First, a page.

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Queen / King and Council

Sometimes we can take life too personally. We might feel we are taking too much on, or, conversely, that we are losing out on something, that we’ve been passed over, or we feel victimised. Generally, we can lose our objectivity about our place in the world. A practice that can help with this is called ‘King and Council’. I was taught it by Ty Powers, a wonderful meditation teacher.

It involves imagining that, instead of you being just one person and taking responsibility for everything in your life, you are a king or queen with your ministers around you, or, if you prefer, the chairman of a board or a committee. You are still ultimately in charge of ‘You’ but seated around the table are various individuals who are responsible for each aspect of your life.

The council might include the following:

· Minister for Home Affairs who is responsible for domestic duties in your house and garden.

· First Lord of the Treasury (or Chancellor) who reminds you that things must be paid for and how the bank balance is faring.

· Minister for Sports and Recreation responsible for keeping fit, holidays, and hobbies.

· Foreign Secretary who is responsible for your dealings with family and friends

· Health Secretary who ensures you don’t take undue risks, keep taking the tablets, and watch the diet.

· Secretary of State for Work and Pensions, which I hope is self-explanatory.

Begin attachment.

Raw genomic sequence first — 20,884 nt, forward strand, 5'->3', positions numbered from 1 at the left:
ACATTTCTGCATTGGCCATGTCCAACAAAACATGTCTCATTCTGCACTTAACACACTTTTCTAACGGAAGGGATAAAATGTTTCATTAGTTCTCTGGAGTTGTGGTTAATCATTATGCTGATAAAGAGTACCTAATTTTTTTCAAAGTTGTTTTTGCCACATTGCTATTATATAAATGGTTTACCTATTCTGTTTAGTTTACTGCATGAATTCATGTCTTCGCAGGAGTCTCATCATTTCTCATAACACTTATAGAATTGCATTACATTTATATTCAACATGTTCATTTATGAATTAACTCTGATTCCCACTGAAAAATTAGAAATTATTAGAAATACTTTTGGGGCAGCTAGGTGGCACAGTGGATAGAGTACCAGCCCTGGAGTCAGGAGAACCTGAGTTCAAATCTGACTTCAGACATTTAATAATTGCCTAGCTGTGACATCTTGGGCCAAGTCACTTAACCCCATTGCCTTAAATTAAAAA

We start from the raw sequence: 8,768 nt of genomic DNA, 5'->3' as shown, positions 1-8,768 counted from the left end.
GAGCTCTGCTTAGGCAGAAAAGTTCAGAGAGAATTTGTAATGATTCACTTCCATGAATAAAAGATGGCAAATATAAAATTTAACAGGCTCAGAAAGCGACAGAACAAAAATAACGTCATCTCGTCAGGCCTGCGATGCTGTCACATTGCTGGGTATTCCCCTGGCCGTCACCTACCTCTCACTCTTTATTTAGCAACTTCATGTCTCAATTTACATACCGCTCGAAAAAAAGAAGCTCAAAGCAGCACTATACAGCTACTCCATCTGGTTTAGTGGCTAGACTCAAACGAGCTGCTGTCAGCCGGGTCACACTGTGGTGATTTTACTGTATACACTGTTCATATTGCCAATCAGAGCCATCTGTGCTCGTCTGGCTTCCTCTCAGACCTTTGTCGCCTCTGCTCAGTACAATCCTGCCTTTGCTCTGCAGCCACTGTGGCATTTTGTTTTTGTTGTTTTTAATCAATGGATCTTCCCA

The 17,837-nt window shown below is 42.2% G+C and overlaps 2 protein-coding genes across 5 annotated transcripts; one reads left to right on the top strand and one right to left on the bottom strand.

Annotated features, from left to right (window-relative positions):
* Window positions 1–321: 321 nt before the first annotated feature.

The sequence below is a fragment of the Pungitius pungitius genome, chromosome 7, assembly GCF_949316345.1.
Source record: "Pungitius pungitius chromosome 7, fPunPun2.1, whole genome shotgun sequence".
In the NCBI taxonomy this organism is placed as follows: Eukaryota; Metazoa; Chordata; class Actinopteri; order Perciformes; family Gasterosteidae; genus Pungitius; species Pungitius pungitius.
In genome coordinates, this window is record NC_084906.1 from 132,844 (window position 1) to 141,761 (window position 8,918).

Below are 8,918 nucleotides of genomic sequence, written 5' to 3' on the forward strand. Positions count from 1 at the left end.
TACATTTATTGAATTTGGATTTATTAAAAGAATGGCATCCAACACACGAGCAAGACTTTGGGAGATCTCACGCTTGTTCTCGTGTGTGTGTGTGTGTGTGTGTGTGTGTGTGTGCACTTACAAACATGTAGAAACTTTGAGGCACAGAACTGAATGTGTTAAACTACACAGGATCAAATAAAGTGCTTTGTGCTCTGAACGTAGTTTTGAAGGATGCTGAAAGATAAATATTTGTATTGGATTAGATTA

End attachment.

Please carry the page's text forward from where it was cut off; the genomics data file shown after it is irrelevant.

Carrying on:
· Secretary for Defence who is looking out for any threats and ready to man the barricades.

· Education Minister, responsible for improving your mind with reading and other worthwhile pursuits.

Most important perhaps is not a minister as such but someone who attends ex officio. This is the Court Jester, sometimes known in Shakespeare as the ‘Fool’. They are there specifically to remind you of the absurdity of life and to ensure that you see the funny side of everything.

The key is that they all have an opinion, and your job as the king or queen is to make sure they can all be heard, one at a time, quietly, and without interruption. You are then able to consider the different opinions and make a judgment. They all need the space to be heard but they don’t get the final say—you do!

So if the First Lord of the Treasury is telling us sternly “we can’t afford that holiday” we can just say calmly “thank you, we will take that on board, what does the Minister for Sports and Recreation have to say?” They might make the point that you haven’t had a holiday for a year, and you need a break. You might then suggest that the health secretary voices their opinion. And so on. You can play around with the different roles and responsibilities and remember, if you do make a hash of it, the jester will sneak up behind you on your throne to remind you to laugh at yourself and move on.

Why not give it a go? If nothing else, in a crisis it will take so long to hear all those opinions you are less likely to make a rash and unskilful judgement. Like my parents used to say: “Count to a hundred before you react”. I never did of course!

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